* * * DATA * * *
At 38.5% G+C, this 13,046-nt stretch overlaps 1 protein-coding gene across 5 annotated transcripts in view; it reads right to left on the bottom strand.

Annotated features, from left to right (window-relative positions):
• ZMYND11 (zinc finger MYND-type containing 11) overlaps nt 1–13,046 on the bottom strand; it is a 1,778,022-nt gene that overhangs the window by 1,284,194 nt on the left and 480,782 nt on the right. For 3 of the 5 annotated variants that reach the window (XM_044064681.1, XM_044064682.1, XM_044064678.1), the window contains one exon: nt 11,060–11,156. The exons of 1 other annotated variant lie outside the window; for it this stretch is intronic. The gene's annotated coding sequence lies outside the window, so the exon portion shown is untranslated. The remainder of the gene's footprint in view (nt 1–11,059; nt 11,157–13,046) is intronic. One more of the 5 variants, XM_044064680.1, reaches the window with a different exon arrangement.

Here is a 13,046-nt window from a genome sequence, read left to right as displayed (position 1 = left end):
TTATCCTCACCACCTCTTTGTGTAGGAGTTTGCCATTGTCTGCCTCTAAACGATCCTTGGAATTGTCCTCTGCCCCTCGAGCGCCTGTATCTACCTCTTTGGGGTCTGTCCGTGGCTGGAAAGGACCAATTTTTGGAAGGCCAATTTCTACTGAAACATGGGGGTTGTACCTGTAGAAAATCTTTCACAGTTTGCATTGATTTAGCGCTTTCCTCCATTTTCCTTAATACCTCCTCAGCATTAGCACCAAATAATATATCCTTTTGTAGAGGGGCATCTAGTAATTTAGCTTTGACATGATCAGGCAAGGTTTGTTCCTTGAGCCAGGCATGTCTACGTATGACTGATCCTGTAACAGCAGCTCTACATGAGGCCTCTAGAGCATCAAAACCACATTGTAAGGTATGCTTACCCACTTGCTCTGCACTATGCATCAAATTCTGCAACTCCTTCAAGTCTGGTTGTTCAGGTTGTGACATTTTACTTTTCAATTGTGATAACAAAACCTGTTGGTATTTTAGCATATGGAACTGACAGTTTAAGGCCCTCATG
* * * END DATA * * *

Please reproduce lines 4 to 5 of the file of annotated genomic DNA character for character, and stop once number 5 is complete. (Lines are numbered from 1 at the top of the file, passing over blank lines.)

Here is a 13,046-nt window from a genome sequence, read left to right as displayed (position 1 = left end):
TTATCCTCACCACCTCTTTGTGTAGGAGTTTGCCATTGTCTGCCTCTAAACGATCCTTGGAATTGTCCTCTGCCCCTCGAGCGCCTGTATCTACCTCTTTGGGGTCTGTCCGTGGCTGGAAAGGACCAATTTTTGGAAGGCCAATTTCTACTGAAACATGGGGGTTGTACCTGTAGAAAATCTTTCACAGTTTGCATTGATTTAGCGCTTTCCTCCATTTTCCTTAATACCTCCTCAGCATTAGCACCAAATAATATATCCTTTTGTAGAGGGGCATCTAGTAATTTAGCTTTGACATGATCAGGCAAGGTTTGTTCCTTGAGCCAGGCATGTCTACGTATGACTGATCCTGTAACAGCAGCTCTACATGAGGCCTCTAGAGCATCAAAACCACATTGTAAGGTATGCTTACCCACTTGCTCTGCACTATGCATCAAATTCTGCAACTCCTTCAAGTCTGGTTGTTCAGGTTGTGACATTTTACTTTTCAATTGTGATAACAAAACCTGTTGGTATTTTAGCATATGGAACTGACAGTTTAAGGCCCTCATG